I don't know whether or not distributed ledgers are the future. They certainly have some appeal. But picking a "winner" for the purpose of speculation is a fool's errand in my view. 

Peter Dinh posted:

Time will tell if it is a bubble. Btw, Peter Thiel is pro bitcoin, and his record is remarkable.

I think I am going to consider investing in Bitcoin when Warren gives his thumbs up. :/

Guess I am pretty old school when it comes to investing. Altho, if I were a whipper snapper Millennial, I would probably play since it doesn't matter if I lost it all.

winkyincanada posted:

Pretty grim out there right now. Even ETH which had been fairly resilient is now getting hammered.

The short-term volatility and volume is currently unbelievable. I think someone may have figured out an arbitrage trade and are buying and selling at a high frequency. 

Everything is down this week except rhodium.

The volatility is painful but not new in crypto. Keep in mind we had a run up from $1,950 to $19,800 in just a few months. This is a longterm "bet" with many people hoping to "get rich quick" getting burned by the reality that the short term is currently unpredictable.

The crypto world is evolving and growing which shows it’s healthy  ... and the stronger cryptocurrencies  with smarter technologies are emerging and evolving too .. crypto is still one of the more interesting  albeit riskier tech  investments out there in my opinion ... but do your research .. there is a lot of rubbish out there and hype to attract the gullible such as ripple, alas I suspect a lot poorly informed people have lost a lot of money on that.. ... in my opinion the better tech is less volatile but has the best longer term growth and utility outside of currency ... ethereum is an example of this...

I think we are starting to see the founder first generation cryptos wane in influence and make way for second generation cryptos... Bitcoin for example I suspect will becomes less prominent  albeit I suspect it will be with us for many years yet... 

Kevin Richardson posted:
count.d posted:

...and here's the slow drip that occurs with every bubble burst. Everyone thinks it will bounce back, but in reality it slowly sucks the life out of them. USA year 2,000 rings a bell.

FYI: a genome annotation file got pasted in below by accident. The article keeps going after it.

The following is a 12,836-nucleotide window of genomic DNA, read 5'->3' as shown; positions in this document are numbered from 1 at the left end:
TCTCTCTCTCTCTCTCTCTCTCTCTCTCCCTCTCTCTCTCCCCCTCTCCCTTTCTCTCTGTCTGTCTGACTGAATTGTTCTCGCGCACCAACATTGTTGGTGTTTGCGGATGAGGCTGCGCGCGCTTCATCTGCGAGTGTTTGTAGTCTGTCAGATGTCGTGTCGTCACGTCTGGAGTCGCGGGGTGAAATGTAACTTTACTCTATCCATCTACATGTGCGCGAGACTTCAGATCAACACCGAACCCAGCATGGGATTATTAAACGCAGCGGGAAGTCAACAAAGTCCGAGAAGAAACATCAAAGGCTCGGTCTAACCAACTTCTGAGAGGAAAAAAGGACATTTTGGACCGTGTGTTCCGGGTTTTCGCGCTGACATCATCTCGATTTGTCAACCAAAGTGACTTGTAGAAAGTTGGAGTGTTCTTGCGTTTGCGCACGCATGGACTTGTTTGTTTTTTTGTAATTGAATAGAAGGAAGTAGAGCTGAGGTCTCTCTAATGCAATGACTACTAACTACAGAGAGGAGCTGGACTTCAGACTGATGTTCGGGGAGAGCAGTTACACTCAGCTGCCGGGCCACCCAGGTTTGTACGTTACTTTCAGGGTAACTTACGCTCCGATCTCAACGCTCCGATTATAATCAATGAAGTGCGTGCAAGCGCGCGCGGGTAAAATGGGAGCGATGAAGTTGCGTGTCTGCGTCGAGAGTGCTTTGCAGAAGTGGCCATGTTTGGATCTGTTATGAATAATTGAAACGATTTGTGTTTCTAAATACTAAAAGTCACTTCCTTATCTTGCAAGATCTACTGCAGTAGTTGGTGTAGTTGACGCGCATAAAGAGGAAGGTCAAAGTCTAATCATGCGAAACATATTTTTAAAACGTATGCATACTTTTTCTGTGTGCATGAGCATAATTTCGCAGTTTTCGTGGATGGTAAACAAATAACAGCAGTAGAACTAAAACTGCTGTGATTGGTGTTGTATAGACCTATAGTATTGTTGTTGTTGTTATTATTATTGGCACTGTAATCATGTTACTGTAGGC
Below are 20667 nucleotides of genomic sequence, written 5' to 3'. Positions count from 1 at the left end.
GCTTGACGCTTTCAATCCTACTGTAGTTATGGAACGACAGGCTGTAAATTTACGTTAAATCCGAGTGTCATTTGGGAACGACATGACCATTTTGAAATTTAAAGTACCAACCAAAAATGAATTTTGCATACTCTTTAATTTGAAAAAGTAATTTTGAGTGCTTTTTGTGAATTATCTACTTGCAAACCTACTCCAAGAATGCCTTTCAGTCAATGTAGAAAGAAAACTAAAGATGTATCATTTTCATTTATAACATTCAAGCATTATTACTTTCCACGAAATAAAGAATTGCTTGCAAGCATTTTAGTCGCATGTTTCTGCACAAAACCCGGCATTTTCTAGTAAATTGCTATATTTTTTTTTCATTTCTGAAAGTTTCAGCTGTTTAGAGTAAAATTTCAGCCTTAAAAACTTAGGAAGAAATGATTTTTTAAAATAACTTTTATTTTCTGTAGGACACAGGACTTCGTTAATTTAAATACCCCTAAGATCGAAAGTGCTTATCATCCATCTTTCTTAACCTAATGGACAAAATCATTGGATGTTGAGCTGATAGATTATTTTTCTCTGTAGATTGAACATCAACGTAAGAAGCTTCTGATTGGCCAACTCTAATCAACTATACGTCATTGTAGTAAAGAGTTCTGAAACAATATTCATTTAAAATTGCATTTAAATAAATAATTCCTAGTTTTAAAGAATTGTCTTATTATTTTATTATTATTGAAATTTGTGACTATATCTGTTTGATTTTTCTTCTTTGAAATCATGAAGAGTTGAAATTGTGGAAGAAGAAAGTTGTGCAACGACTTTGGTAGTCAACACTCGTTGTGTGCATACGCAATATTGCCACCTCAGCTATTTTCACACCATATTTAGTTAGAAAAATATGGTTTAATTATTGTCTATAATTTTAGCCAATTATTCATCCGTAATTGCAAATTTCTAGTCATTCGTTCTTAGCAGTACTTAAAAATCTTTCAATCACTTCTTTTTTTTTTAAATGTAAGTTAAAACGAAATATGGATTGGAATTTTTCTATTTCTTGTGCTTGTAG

NASDAQ did bounce back to eventually set new ATH.

You're comparing Bitcoin with the whole Nasdaq market? I could list numerous huge companies which I followed around the 2000 era that ceased to exist within a couple of years.

Also, I'm just stating facts about investing, so there's no need to be so defensive about Bitcoin. I'm on the sidelines watching and don't have a preference either way atm. I don't get emotionally involved and certainly don't defend performance of investments.

The thing with crypto if you are trading it is to be patient, the dips, sometimes severe ones, are relatively short lived. The converse is true, the peaks are also relatively short... such as the early December peak that much of the media woke up to (and yes I personally took advantage of).. if you are in the longer term these average out and there has been steady increase in value over the months and years for many of the cryptos  ... of course this doesn’t pander to the more sensationalist get rich quick and tulip bubble narrative from some of the populist media and those observers that don’t really understand the ecosystem... 

Things are looking better from my POV. LTC has recovered quite a bit and ETC is back in mid 30's. This is a bumpy road but worth the trip.

I am just going to keep hodling the "big 3", NEO, and ETC. VTC has been in the dumps but I'm also going to hodl that to da moon. STRAT, however, has been nothing but a pain to own. Probably going to dump that into ETC on the next pump (if that ever happens.)